Research by RTPI and Grayling found that online consultation/engagement/outreach must not entirely replace in-person methods, with 21% of people still wishing to engage via public meetings or exhibitions  (‘The Future of Engagement’, 2020). Similarly, research by RTPI Scotland noted a desire to retain some level of human contact, as opposed to a service that is exclusively online (‘Introduction to Digital Planning Handbook’, 2021). This research also notes a multitude of benefits associated with using digital methods in plan-making, including online surveys and feedback; communicating plan content and progress through websites, webinars, social media, videos, and podcasts; interactive maps and GIS; and modelling and flyovers.

Question 10: Do you agree with the opportunities identified? Can you tell us about other examples of digital innovation or best practice that should also be considered?

Strongly agree / agree / neutral / disagree / strongly disagree

We agree with the opportunities identified and we continue to call on the government to collaborate with PlanTech companies to deliver these opportunities.

We support the greater use of automation (and/including through AI) to lessen the burden of repetitive administrative and procedural work on planners, freeing up time for planning work that requires professional expertise, creativity, and discretion. We also recommend research into the potential of AI to support analytical planning work such as site identification or assessing flood risk. AI has significant transformative potential in planning if it is used to ease planners’ administrative workloads and support professional judgment - rather than replace it.

Other types of digital innovation supported by the RTPI include the visualisation of plans, policies, and spatial data to help communities understand the range of potential options available to specific localised issues such as flooding or coastal erosion through scenario planning.

More broadly, we support the sharing and standardisation of data relevant to planning to facilitate better planning across LPA boundaries, which we discuss in more detail in response to Question 11.

Question 11: What innovations or changes would you like to see prioritised to deliver efficiencies in how plans are prepared and used, both now and in the future?

We answer this question from the perspective that more effective strategic planning and cooperation between local authorities to determine and plan for needs could be one of the most effective ways of delivering efficiencies in how local plans are prepared and used. Indeed, as we argued in response to question 6, citing research we have recently commissioned and will publish and share with DLUHC shortly: Plans that do not have to address the issue of the overall housing numbers for their area because there is already a cross-border agreement on housing numbers in place tend to get plans in place faster than those that have to determine the overall level of development.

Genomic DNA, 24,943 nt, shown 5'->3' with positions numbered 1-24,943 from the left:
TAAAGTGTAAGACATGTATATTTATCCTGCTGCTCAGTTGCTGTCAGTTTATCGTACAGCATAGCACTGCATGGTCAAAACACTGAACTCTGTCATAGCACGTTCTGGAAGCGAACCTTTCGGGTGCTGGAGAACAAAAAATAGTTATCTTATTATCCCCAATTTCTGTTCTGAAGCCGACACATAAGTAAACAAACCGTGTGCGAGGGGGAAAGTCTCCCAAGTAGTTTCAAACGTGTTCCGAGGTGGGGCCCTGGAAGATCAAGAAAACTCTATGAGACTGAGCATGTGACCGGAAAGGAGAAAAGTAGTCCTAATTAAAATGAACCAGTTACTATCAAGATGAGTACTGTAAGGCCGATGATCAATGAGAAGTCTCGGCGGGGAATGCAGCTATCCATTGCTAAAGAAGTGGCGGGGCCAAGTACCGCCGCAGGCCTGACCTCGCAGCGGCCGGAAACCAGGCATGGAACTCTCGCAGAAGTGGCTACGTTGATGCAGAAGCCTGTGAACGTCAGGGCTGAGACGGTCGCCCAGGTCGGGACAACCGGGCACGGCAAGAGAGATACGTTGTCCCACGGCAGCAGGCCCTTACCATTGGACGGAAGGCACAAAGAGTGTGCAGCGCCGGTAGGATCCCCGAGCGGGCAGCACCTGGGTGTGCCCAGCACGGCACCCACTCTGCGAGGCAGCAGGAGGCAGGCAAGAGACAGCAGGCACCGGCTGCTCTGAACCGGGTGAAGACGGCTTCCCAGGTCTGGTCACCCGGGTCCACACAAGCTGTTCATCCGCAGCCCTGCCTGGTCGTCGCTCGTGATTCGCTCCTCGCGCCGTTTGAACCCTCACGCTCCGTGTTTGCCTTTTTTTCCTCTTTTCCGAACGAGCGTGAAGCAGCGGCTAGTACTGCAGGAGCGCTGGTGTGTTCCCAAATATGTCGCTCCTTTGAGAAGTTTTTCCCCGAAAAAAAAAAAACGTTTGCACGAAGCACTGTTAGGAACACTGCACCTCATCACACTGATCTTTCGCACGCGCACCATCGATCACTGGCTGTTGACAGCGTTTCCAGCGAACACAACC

With this in mind, we would prioritise innovations related to standardising and sharing data in a way that enables this cross-boundary working. For example, LPAs in a sub-region could use shared datasets to justify their local plans, substantially reducing the amount of evidence each LPA would need to individually prepare. Similarly, mutually intelligible datasets would enable and incentivise strategic collaboration between LPAs on addressing cross-boundary issues, such as meeting housing need across housing market areas, or planning for logistics and freight-related development. Overall, improving the collection, standardisation, distribution, and linking of data would allow LPAs to make more informed decisions in plan-making at the local and strategic levels.

Ideally, as the RTPI has previously put forward, the government should establish a common data schema for local plans linked to an open national evidence base (‘Priorities for Planning Reform in England’, 2020).

The RTPI has promoted the Planning Agencies model as way to facilitate data sharing and cross-boundary working. Planning Agencies are a voluntary, shared services model in which multiple LPAs come together to deliver planning services, undertake research, and develop policy (‘Planning Agencies’, 2022). We see Planning Agencies as the most efficient vehicle to collect and share data that can be used to evidence local plans and address strategic issues.


Chapter 4: The local plan timetable

Question 12: Do you agree with our proposals on the milestones to be reported on in the local plan timetable and minerals and waste timetable, and our proposals surrounding when timetables must be updated?

Strongly agree / agree / neutral / disagree / strongly disagree

The proposed milestones and timescales seem logical. But they need to allow additional times in summer holidays and at Christmas. Furthermore LPAs have different election cycles which could have an impact on timetabling.

Making local plan timetable data publicly available in a digital format is welcomed. This will empower local communities with live data on the key stages of various documents and when they can engage. Removing the bureaucracy of full Council sign-off for revisions to the timetable will streamline the process and provide more flexibility to Councils.